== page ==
MORE than a foot of snow fell on the region last weekend, making a wintry wonderland for many children but leaving a mess for motorists.
Throughout the area, traffic was slow-going, if it was going at all. That, however, wasn't for lack of effort on the part of road crews, which by and large have done a terrific job of clearing streets and moving mountains of snow out of the way of drivers. Their efforts deserve to be lauded.
In Quincy, major streets were relatively clear Sunday morning due to the work of 12 regular plow trucks and one extra plow working in addition to "another three one-ton trucks trying to help the bigger plow trucks out at intersections and cul-de-sacs," Kevin McClean, director of Quincy Central Services, told The Herald-Whig.
Motorists played a large role, as well.
McClean said that drivers had told him that the call for people to voluntarily move parked vehicles off snow emergency routes helped reduce the obstacles, allowing the work to be done more quickly.
Towing companies reported dozens of vehicles slid off roads, starting just after the snow began Friday night, but only a few injuries were reported.
Hospitals also saw the typical spate of injuries from slips and falls, as well as an influx of patients complaining of chest pain after shoveling snow.
Many businesses wisely kept their doors closed over the weekend, allowing their employees to stay safe at home.
But Mother Nature won't allow any rest. Our news-gathering partners at WGEM are reporting another system Wednesday night could bring snow up to 1 inch, sleet about one-fourth of an inch and a light glaze of ice.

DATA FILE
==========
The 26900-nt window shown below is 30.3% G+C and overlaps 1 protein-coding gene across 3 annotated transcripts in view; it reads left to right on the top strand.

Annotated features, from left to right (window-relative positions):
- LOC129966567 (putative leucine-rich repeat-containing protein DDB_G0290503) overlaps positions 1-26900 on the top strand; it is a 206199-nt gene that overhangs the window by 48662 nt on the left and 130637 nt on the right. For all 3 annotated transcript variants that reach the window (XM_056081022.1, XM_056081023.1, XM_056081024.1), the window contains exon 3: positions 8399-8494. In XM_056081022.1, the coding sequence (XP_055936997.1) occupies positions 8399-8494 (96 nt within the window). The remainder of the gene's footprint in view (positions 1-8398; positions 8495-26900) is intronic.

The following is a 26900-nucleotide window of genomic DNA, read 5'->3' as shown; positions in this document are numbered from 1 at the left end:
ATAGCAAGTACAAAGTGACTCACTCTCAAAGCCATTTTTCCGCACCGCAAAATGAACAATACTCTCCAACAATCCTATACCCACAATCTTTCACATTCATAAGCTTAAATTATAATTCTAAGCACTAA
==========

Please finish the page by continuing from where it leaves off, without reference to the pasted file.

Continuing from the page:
And a storm coming over the weekend will bring snow and some freezing rain Friday evening, with significant accumulation expected Saturday.
An arctic blast will bring bitterly cold air Sunday with a high of about 10 degrees.
With this in mind, residents must remain cautious. The U.S. Department of Homeland Security recommends the following tips for winter storms:
º Stay off roads if at all possible. If trapped in your car, then stay inside.
º Limit your time outside. If you need to go outside, then wear layers of warm clothing. Watch for signs of frostbite and hypothermia.
º Avoid carbon monoxide poisoning. Only use generators and grills outdoors and away from windows. Never heat your home with a gas stovetop or oven.
º Reduce the risk of a heart attack. Avoid overexertion when shoveling snow.
º Watch for signs of frostbite and hypothermia and begin treatment right away.
º Check on neighbors. Older adults and young children are more at risk in extreme cold.